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The “See You Later” Series

I’ve been working on some prints from a new stitching.  I’m calling these the “See You Later” Series.  Enjoy!

See You Later #1

See You Later #1

See You Later #2

See You Later #2

See You Later #3

See You Later #3

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Small and Large

I’ve been working on some more prints, small and large.  Here is a sampling.  I’ve been experimenting with these smaller prints on Masa Wax paper.  It’s creating a nice surface with the ink.

13″ x 11″

13" x 11"   $75

13″ x 11″

13″ x 11″

This next print is a large one.  (45″ x 63″)  I’ve been printing on this one for the last 3 weeks.  It has been printed on 4 different times with different layers of ink, so it is more dense with color and layers.  I’m really enjoying this process and it’s effect on the paper.

“Aunt Maggie”, 45″ x 63″, 2010,

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Studio: Conceptual Thoughts

It is now time to write more about what I am thinking of while I am creating this new work that I am sharing with you.

Keywords:

MEMORY: The need or ability to recall what has happened in the past.

EXPERIENCE: When a moment happens and more than one person is involved, there can be many interpretations of the same experience.

TRACE: That which is left behind. The memory. The evidence. The perspective of the moment.

ERASURE: Details forgotten in an experience. Getting rid of the evidence.

It is the difference in perspective of the same memory that I am interested in capturing in my artwork. I’m am interested in the trace of a moment that is left behind, and the ability (or lack of) to interpret what happened by the evidence left behind. Truth or Fiction? Can we tell what is true and what is fiction by this trace of evidence?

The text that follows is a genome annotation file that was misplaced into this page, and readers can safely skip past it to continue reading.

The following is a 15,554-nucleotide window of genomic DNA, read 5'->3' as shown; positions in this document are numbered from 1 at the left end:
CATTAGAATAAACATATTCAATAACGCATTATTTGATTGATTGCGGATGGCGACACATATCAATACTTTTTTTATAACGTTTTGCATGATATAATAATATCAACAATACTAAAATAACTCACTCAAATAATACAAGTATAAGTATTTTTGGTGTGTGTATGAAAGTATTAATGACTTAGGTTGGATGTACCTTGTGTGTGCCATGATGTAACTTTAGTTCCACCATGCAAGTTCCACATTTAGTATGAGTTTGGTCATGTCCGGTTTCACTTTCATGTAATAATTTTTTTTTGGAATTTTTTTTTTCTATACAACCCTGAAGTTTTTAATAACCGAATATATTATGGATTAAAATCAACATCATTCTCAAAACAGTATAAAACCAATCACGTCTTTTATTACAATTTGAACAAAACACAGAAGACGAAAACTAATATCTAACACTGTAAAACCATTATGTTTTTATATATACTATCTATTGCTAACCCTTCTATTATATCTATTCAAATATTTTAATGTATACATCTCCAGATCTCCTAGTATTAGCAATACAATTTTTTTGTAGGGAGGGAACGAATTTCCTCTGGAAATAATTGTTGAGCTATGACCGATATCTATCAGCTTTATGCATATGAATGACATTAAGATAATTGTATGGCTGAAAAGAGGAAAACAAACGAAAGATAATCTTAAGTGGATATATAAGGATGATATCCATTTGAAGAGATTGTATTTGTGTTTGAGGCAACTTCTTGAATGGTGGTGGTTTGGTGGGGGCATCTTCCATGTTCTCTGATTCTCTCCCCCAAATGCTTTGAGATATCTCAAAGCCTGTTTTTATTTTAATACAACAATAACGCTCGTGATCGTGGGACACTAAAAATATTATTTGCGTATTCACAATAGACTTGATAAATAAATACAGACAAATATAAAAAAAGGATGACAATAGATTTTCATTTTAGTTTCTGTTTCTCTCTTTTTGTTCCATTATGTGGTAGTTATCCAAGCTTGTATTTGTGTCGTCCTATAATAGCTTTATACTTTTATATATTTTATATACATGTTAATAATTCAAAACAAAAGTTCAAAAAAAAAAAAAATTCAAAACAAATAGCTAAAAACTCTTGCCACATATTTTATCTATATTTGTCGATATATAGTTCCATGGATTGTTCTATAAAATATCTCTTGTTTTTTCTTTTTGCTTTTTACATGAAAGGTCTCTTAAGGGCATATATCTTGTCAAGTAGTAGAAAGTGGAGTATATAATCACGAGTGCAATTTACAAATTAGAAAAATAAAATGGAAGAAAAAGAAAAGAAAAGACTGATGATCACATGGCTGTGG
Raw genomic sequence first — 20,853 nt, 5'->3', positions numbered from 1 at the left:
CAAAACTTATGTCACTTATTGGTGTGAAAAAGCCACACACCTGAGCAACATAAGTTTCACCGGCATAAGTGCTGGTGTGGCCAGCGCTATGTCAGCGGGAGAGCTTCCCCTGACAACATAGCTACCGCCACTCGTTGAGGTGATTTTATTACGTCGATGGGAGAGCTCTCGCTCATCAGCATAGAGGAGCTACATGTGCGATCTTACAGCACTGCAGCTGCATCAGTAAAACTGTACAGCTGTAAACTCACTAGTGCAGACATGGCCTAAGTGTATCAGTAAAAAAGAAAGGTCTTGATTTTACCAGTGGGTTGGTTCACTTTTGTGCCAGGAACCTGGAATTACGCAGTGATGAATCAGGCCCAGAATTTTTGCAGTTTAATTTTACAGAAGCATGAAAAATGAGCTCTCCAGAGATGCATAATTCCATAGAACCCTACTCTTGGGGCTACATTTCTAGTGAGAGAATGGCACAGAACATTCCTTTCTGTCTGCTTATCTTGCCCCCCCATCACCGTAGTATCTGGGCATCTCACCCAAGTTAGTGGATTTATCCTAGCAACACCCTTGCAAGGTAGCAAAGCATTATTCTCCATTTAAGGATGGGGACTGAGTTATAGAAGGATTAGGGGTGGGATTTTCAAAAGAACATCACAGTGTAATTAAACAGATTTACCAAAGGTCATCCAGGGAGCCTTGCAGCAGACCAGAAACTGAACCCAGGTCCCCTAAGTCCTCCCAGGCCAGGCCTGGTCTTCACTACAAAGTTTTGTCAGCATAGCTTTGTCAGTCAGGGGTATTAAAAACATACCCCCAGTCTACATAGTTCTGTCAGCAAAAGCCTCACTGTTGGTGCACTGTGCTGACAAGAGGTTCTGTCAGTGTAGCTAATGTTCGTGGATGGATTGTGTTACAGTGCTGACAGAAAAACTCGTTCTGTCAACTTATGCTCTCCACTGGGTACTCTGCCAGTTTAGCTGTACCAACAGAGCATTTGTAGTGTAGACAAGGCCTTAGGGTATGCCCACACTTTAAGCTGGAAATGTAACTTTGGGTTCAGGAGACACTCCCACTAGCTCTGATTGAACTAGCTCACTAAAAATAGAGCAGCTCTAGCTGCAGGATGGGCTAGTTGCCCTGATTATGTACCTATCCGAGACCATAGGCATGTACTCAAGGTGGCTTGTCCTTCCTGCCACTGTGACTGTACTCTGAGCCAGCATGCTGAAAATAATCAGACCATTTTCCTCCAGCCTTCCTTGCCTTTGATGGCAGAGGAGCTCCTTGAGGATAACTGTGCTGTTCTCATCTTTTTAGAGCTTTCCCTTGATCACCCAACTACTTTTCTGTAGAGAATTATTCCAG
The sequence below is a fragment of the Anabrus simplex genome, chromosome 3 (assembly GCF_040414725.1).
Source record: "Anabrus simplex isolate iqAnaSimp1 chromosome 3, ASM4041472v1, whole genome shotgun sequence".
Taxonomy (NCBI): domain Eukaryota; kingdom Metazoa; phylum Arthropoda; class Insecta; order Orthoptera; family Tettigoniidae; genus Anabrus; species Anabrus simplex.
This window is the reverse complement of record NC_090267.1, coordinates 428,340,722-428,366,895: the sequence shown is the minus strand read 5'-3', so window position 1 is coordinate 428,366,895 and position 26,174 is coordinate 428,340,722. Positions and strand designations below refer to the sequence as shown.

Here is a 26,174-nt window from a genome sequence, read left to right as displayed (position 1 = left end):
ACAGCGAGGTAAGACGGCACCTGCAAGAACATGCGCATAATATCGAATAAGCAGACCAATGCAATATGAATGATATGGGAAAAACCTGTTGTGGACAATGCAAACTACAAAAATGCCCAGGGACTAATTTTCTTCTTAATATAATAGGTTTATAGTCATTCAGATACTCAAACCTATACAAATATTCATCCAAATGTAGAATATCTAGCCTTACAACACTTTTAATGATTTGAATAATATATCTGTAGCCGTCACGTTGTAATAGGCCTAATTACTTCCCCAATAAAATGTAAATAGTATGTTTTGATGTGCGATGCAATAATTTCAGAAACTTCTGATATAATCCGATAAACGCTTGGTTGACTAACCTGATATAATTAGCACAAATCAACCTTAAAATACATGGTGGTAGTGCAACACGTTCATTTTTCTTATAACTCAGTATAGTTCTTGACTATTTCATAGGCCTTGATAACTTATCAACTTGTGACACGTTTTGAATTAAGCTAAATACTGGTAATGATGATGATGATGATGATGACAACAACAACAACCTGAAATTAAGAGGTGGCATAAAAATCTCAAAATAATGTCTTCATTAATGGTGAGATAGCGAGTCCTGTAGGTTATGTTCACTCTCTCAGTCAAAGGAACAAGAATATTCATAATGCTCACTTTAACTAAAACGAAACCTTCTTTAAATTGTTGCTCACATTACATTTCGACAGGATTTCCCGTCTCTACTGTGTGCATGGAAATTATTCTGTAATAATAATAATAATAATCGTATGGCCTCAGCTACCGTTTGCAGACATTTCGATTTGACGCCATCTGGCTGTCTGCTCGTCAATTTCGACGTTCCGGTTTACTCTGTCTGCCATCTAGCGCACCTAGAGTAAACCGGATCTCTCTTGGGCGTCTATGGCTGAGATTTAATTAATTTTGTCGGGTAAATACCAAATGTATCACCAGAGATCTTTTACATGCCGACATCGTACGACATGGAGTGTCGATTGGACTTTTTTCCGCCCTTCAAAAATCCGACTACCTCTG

My starting point is working with my family photographs. The trace and evidence of my family of their past times and memories. These photographs are moments captured. They have a natural truth in that the moment happened, but we do not know the details of the moment. In this evidence, we still do not know if the moment was real. I am taking these moments (truth?) and making collages out of them. (fiction) This transformation expresses that the trace of evidence left behind does not have the ability to be proof of anything, except of it’s existence. It can tell us nothing else. It only expresses the mystery of the moment. We do not really know what happened.

When looking at photographs, we must consider that there are many perspectives going on at once. We are seeing the perspective of the cameraman, but we need to also consider the perspectives of the people in the photograph. If you had the opportunity to hear to the story about the memory in the photograph, you would more than likely get a different version of the same experience from each individual in the moment. With this in mind, I have set up some conditions in my process that mimics this idea.

Process:

1. I create a collage using my old family photographs.